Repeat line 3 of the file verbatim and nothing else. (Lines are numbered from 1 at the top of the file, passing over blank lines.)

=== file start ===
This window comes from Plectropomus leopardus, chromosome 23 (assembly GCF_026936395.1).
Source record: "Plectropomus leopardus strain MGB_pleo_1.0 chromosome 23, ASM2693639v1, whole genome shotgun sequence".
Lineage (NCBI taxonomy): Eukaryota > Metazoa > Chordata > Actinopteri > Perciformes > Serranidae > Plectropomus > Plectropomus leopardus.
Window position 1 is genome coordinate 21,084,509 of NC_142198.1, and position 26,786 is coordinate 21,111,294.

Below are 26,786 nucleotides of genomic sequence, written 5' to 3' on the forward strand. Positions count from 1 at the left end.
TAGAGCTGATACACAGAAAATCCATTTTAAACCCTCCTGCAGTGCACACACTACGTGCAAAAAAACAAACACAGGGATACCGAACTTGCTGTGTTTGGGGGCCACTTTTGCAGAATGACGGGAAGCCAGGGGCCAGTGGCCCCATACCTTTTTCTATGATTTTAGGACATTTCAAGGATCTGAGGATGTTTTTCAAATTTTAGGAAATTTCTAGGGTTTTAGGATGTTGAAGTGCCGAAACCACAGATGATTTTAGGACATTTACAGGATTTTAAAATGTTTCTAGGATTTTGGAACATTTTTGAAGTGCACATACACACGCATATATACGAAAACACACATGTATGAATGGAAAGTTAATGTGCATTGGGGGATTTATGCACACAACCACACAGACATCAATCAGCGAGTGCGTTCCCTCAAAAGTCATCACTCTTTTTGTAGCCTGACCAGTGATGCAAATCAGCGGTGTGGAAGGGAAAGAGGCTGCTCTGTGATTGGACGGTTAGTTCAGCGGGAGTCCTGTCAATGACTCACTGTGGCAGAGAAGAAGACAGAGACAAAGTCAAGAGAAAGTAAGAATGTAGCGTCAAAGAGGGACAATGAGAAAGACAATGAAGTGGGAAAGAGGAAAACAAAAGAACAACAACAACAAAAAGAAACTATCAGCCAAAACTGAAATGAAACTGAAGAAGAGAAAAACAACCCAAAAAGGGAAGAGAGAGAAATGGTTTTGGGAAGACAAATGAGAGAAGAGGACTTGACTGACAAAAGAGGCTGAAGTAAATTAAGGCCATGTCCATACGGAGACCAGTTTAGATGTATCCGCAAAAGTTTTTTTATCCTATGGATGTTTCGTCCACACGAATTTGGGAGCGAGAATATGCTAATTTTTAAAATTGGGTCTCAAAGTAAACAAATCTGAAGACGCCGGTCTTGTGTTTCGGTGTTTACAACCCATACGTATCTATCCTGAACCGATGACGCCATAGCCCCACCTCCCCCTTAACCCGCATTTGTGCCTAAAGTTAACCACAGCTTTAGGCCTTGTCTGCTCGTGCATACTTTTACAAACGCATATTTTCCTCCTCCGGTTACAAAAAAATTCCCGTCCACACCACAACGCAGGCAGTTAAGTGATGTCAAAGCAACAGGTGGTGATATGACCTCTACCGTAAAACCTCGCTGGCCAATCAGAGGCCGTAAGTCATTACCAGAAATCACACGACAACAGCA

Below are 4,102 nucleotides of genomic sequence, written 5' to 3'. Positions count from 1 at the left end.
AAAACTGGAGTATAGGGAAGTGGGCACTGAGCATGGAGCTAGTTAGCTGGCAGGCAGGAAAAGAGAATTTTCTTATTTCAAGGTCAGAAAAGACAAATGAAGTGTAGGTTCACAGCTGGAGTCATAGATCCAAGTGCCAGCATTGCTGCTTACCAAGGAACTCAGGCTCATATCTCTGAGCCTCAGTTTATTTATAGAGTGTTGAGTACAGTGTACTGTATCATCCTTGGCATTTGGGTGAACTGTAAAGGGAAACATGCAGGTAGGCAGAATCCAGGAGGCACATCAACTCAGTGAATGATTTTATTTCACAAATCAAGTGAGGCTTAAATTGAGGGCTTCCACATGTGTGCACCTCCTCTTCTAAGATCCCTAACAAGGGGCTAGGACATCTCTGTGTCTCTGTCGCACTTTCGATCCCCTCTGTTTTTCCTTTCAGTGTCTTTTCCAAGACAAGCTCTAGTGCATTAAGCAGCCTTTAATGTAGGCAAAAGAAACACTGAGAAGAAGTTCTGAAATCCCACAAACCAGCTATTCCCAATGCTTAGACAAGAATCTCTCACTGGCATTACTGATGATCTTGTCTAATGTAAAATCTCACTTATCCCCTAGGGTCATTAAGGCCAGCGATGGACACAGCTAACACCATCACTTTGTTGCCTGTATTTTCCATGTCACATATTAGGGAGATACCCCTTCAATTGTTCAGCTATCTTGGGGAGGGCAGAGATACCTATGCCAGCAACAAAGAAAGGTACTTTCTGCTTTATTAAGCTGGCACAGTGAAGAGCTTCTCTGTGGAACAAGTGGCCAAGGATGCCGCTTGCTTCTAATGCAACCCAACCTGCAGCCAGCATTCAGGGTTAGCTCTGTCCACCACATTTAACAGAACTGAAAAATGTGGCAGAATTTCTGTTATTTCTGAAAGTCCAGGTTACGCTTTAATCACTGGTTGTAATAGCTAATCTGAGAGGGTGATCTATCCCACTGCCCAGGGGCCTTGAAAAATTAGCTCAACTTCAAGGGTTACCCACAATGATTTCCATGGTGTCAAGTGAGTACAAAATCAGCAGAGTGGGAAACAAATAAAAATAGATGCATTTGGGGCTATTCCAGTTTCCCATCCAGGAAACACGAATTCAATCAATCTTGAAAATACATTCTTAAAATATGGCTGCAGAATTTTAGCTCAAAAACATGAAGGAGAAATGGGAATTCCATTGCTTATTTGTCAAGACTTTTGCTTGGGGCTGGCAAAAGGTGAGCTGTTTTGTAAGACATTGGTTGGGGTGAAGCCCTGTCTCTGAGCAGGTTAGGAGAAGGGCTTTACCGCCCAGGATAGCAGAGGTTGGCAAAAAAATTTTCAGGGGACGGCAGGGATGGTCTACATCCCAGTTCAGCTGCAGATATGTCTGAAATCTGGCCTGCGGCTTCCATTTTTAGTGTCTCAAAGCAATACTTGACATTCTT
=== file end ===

Lineage (NCBI taxonomy): Eukaryota > Metazoa > Chordata > Actinopteri > Perciformes > Serranidae > Plectropomus > Plectropomus leopardus.